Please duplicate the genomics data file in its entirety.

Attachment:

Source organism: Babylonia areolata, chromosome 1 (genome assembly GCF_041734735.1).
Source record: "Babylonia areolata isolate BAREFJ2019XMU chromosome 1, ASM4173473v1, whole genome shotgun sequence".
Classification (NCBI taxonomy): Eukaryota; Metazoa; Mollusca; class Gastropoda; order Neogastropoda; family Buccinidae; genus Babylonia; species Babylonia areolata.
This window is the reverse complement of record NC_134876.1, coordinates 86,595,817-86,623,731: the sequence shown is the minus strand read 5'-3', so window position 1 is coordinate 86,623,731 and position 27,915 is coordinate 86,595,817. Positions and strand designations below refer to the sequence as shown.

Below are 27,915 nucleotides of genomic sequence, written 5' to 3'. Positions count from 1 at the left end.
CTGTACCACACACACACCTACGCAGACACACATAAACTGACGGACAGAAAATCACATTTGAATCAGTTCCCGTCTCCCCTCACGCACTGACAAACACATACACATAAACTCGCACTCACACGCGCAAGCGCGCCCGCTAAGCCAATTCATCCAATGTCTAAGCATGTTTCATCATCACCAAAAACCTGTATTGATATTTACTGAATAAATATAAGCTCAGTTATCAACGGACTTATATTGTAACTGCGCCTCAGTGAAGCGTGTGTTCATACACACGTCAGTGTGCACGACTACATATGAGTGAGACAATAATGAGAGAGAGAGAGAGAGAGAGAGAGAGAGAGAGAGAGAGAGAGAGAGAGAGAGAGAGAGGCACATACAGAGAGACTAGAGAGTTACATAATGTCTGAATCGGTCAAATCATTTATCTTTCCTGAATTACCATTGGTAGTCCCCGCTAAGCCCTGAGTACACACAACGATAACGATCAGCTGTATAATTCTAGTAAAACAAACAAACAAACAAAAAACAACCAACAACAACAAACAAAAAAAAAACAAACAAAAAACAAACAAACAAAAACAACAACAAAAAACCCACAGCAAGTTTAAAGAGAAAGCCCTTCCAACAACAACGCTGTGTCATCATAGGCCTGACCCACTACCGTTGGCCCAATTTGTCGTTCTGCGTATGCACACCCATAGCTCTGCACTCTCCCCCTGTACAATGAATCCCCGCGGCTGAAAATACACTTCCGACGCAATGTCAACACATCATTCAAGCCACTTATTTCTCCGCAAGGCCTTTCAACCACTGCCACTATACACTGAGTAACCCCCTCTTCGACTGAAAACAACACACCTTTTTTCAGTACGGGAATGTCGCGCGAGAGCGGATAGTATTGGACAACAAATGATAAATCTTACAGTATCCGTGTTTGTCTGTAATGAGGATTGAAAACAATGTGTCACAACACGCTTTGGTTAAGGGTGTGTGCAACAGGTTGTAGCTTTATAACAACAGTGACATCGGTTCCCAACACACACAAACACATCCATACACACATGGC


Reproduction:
Source organism: Babylonia areolata, chromosome 1 (genome assembly GCF_041734735.1).
Source record: "Babylonia areolata isolate BAREFJ2019XMU chromosome 1, ASM4173473v1, whole genome shotgun sequence".
Classification (NCBI taxonomy): Eukaryota; Metazoa; Mollusca; class Gastropoda; order Neogastropoda; family Buccinidae; genus Babylonia; species Babylonia areolata.
This window is the reverse complement of record NC_134876.1, coordinates 86,595,817-86,623,731: the sequence shown is the minus strand read 5'-3', so window position 1 is coordinate 86,623,731 and position 27,915 is coordinate 86,595,817. Positions and strand designations below refer to the sequence as shown.

Below are 27,915 nucleotides of genomic sequence, written 5' to 3'. Positions count from 1 at the left end.
CTGTACCACACACACACCTACGCAGACACACATAAACTGACGGACAGAAAATCACATTTGAATCAGTTCCCGTCTCCCCTCACGCACTGACAAACACATACACATAAACTCGCACTCACACGCGCAAGCGCGCCCGCTAAGCCAATTCATCCAATGTCTAAGCATGTTTCATCATCACCAAAAACCTGTATTGATATTTACTGAATAAATATAAGCTCAGTTATCAACGGACTTATATTGTAACTGCGCCTCAGTGAAGCGTGTGTTCATACACACGTCAGTGTGCACGACTACATATGAGTGAGACAATAATGAGAGAGAGAGAGAGAGAGAGAGAGAGAGAGAGAGAGAGAGAGAGAGAGAGAGAGAGAGGCACATACAGAGAGACTAGAGAGTTACATAATGTCTGAATCGGTCAAATCATTTATCTTTCCTGAATTACCATTGGTAGTCCCCGCTAAGCCCTGAGTACACACAACGATAACGATCAGCTGTATAATTCTAGTAAAACAAACAAACAAACAAAAAACAACCAACAACAACAAACAAAAAAAAAACAAACAAAAAACAAACAAACAAAAACAACAACAAAAAACCCACAGCAAGTTTAAAGAGAAAGCCCTTCCAACAACAACGCTGTGTCATCATAGGCCTGACCCACTACCGTTGGCCCAATTTGTCGTTCTGCGTATGCACACCCATAGCTCTGCACTCTCCCCCTGTACAATGAATCCCCGCGGCTGAAAATACACTTCCGACGCAATGTCAACACATCATTCAAGCCACTTATTTCTCCGCAAGGCCTTTCAACCACTGCCACTATACACTGAGTAACCCCCTCTTCGACTGAAAACAACACACCTTTTTTCAGTACGGGAATGTCGCGCGAGAGCGGATAGTATTGGACAACAAATGATAAATCTTACAGTATCCGTGTTTGTCTGTAATGAGGATTGAAAACAATGTGTCACAACACGCTTTGGTTAAGGGTGTGTGCAACAGGTTGTAGCTTTATAACAACAGTGACATCGGTTCCCAACACACACAAACACATCCATACACACATGGC